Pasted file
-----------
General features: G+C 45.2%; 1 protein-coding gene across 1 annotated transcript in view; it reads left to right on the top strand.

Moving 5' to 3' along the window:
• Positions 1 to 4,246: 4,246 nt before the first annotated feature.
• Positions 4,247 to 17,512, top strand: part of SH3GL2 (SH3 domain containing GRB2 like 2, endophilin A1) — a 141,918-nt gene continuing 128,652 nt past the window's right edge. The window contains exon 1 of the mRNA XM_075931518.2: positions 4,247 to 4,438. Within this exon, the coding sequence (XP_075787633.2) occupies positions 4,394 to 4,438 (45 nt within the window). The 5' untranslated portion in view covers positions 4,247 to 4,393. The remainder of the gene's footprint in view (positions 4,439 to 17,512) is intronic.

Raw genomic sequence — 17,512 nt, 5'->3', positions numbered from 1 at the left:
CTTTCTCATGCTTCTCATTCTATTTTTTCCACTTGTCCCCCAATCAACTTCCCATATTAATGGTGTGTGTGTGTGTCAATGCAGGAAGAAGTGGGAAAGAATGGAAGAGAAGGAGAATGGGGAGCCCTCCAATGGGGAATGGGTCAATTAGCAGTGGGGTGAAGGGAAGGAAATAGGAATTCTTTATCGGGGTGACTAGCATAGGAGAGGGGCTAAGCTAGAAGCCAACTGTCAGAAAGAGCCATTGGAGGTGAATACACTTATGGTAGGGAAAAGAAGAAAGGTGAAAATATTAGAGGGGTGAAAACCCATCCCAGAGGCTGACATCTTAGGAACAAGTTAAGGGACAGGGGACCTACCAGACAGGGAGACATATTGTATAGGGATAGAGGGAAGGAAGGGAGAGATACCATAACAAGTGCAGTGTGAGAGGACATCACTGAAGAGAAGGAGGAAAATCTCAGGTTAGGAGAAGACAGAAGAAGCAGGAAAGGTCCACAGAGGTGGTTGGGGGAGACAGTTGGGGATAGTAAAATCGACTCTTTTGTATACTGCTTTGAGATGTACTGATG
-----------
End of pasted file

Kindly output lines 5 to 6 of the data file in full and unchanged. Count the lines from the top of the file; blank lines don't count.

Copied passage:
Raw genomic sequence — 17,512 nt, 5'->3', positions numbered from 1 at the left:
CTTTCTCATGCTTCTCATTCTATTTTTTCCACTTGTCCCCCAATCAACTTCCCATATTAATGGTGTGTGTGTGTGTCAATGCAGGAAGAAGTGGGAAAGAATGGAAGAGAAGGAGAATGGGGAGCCCTCCAATGGGGAATGGGTCAATTAGCAGTGGGGTGAAGGGAAGGAAATAGGAATTCTTTATCGGGGTGACTAGCATAGGAGAGGGGCTAAGCTAGAAGCCAACTGTCAGAAAGAGCCATTGGAGGTGAATACACTTATGGTAGGGAAAAGAAGAAAGGTGAAAATATTAGAGGGGTGAAAACCCATCCCAGAGGCTGACATCTTAGGAACAAGTTAAGGGACAGGGGACCTACCAGACAGGGAGACATATTGTATAGGGATAGAGGGAAGGAAGGGAGAGATACCATAACAAGTGCAGTGTGAGAGGACATCACTGAAGAGAAGGAGGAAAATCTCAGGTTAGGAGAAGACAGAAGAAGCAGGAAAGGTCCACAGAGGTGGTTGGGGGAGACAGTTGGGGATAGTAAAATCGACTCTTTTGTATACTGCTTTGAGATGTACTGATG